Can There Be Too Much Transparency?

Transparency is a good thing. It’s often referred to as one of the three pillars of agile, along with the abilities to inspect and adapt.

But can a team be harmed by too much transparency?

Yes, I think that’s possible. Let me explain.

Quantitative and Qualitative Transparency

To start, let’s define transparency as visibility into how a team works. At the simplest level this can be metrics about them such as:

  • Velocity
  • Hours worked
  • Number of story points per person
  • Burndown charts
  • Number of defects fixed per iteration
  • And many more

Some of these might be worth tracking; others might not be. A fully transparent team would make all of this data visible.

But transparency extends beyond metrics and can include conversations team members had, decisions they made, and so on.

Because this type of transparency includes non-numeric data about a team, we can think of transparency extending to qualitative as well as quantitative data.

Internal and External Transparency

In addition to what is being made transparent, it’s useful to think about to whom the team is making things visible.

Is it to other team members? Or is it to people outside the team?

Putting the Types of Transparency Together

Thinking about transparency this way—internal/external and quantitative/qualitative—allows us to create a typical 2x2 matrix such as can be seen below:

The question then becomes whether there are differences in how transparent a team should be in these different quadrants.

Quantitative Data

Let’s start with quantitative data shared inside the team, which is in the bottom left. I think teams should practice total transparency here. This is objective data—and generally, if it wasn’t shared, someone could figure it out anyway.

Sticking with quantitative data but moving to the bottom right, we have sharing outside the team. I’m just slightly more cautious here. Ideally all quantitative data can be shared with all outsiders.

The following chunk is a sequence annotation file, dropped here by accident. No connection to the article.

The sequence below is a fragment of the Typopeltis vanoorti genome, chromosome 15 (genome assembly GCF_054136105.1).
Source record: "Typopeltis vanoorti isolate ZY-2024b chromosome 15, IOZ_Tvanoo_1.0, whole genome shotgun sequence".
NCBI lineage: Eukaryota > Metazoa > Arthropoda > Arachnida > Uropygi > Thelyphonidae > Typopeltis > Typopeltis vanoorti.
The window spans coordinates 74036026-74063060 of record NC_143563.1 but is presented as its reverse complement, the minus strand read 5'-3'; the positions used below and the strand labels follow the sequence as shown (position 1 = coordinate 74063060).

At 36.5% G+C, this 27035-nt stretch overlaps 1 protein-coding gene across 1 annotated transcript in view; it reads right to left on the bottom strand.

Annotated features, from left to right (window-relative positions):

But there could be things I think the team might want to keep to themselves. Usually, this will be because the numbers could be misinterpreted or misused by an outsider, typically a stakeholder.

For example, a team could be slightly justified about not being transparent in these areas:

  • Data on how many bugs each programmer is responsible for, if that is skewed by one developer working alone in very complex code.
  • The number of story points delivered per developer. I’m always opposed to this metric because I don’t even know how story points can be credited to one developer when a typical product backlog item is worked on by three or four people.
  • The number of hours of work taken on by each team member. As a matter of fact, a question I was emailed about this metric is what prompted this blog post. One team member might be taking on fewer hours of work in an iteration in order to have time to help others learn something.

I’m not happy to write that a team may not be transparent with outsiders about this type of data. But I’m open to guarding information under the right (or, more correctly the wrong) circumstances. If a number is being presented to a boss or stakeholder who will misjudge or misuse the number, sometimes it is better to keep that data within a team.

Qualitative Data